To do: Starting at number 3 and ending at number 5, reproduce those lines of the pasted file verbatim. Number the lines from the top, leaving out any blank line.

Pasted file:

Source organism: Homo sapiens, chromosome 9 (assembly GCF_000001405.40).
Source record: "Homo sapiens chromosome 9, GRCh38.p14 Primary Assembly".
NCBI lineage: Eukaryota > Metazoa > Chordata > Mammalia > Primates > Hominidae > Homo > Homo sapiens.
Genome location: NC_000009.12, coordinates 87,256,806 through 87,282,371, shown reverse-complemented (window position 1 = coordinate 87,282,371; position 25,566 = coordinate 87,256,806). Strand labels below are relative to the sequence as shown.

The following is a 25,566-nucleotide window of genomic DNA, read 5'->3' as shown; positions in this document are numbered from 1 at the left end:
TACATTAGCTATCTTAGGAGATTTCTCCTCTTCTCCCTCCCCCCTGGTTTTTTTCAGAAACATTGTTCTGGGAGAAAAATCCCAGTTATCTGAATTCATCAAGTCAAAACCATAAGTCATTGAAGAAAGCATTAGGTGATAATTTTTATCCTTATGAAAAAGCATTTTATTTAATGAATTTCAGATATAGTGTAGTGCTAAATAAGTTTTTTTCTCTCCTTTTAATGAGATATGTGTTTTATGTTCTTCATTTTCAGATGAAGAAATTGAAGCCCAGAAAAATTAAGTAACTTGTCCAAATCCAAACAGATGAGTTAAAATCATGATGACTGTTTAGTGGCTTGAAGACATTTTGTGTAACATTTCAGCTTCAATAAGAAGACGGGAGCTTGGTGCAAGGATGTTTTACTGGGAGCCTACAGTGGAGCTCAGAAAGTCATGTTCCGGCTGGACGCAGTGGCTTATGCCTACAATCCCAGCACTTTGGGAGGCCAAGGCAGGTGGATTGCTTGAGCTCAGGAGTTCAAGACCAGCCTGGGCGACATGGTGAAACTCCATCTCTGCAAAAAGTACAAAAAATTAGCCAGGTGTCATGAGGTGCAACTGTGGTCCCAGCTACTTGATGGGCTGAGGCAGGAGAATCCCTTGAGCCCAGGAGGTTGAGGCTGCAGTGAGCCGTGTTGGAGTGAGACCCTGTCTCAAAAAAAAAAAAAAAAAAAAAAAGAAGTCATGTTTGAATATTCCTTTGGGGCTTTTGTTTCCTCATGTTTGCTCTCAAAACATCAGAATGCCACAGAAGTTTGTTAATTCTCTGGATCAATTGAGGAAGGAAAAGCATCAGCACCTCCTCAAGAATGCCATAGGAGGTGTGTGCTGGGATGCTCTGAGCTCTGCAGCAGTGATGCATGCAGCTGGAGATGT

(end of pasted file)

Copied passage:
NCBI lineage: Eukaryota > Metazoa > Chordata > Mammalia > Primates > Hominidae > Homo > Homo sapiens.
Genome location: NC_000009.12, coordinates 87,256,806 through 87,282,371, shown reverse-complemented (window position 1 = coordinate 87,282,371; position 25,566 = coordinate 87,256,806). Strand labels below are relative to the sequence as shown.

The following is a 25,566-nucleotide window of genomic DNA, read 5'->3' as shown; positions in this document are numbered from 1 at the left end: